Der Hayr goes on to say that “just as there is a path laid out before each Olympic athlete, contingent upon giving the utmost importance to training in his/her own event, there has to be one for us as well if we are to become spiritual “athletes” and ultimately champions of our Christian faith.” He concludes by noting that “while most of us (including myself) will never have a shot at Olympic greatness, all of us today have a shot at achieving greatness through Christ in spiritual training… We should keep alive the dream that if we persevere with God, train with him, remain steadfast in our faith in him, and follow the course of our Lord Jesus Christ, we will be equipped to ‘run the race’ in such a way as to win the crown of our Father’s heavenly kingdom.”

To read a condensed version of all three sermons Click Here.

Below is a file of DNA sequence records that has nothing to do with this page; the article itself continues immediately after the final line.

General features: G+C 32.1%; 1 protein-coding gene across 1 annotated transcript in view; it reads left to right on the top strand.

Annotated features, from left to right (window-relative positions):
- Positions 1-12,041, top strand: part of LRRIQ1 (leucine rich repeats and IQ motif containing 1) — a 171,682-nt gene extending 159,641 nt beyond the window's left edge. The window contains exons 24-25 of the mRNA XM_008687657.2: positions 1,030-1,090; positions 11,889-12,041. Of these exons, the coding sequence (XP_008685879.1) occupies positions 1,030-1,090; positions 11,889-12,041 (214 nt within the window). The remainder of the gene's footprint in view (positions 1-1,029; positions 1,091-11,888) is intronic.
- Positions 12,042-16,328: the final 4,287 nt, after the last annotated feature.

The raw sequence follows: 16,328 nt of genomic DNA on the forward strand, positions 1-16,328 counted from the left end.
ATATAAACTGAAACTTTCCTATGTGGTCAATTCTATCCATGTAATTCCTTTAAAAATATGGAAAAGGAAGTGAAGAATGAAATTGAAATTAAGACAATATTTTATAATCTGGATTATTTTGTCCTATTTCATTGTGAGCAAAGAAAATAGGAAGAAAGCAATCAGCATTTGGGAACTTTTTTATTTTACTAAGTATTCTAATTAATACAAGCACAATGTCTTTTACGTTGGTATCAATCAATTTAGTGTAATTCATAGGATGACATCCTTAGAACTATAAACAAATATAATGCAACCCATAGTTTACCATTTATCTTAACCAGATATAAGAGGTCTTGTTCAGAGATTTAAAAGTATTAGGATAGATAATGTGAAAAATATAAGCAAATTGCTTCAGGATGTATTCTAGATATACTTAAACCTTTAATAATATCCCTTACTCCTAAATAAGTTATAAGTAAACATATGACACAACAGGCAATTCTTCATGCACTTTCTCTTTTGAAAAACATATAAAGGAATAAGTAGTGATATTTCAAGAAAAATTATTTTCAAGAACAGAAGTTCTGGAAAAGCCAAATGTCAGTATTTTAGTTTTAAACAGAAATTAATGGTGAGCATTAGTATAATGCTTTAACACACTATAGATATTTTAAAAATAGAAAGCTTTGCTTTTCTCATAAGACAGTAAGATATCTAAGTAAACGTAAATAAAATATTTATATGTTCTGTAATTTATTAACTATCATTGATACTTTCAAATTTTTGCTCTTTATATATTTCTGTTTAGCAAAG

Prepared by the Armenian National Education Committee (ANEC)
Opening of the Getronagan High School (September 1, 1886)
The Getronagan (Central) High School was a project of the Armenian community of Constantinople, which aimed at providing education with a productivity level that would be above the standards of foreign schools.

The project was initiated by Nerses Varjabedian (1837-1884), Armenian Patriarch of Constantinople, in 1882. He invited major donors to the Patriarchate on December 16, 1882, to gather funds for the renovation of the Patriarchate and the establishment of the Getronagan School. Due to his illness, the Patriarch realized that he would not be able to continue these projects, and before his death in 1884, he assigned priority to the establishment of the school with the donation, and postponed the repair work at the Patriarchate. The Patriarch Nerses Varjabedian Foundation was established to realize the project.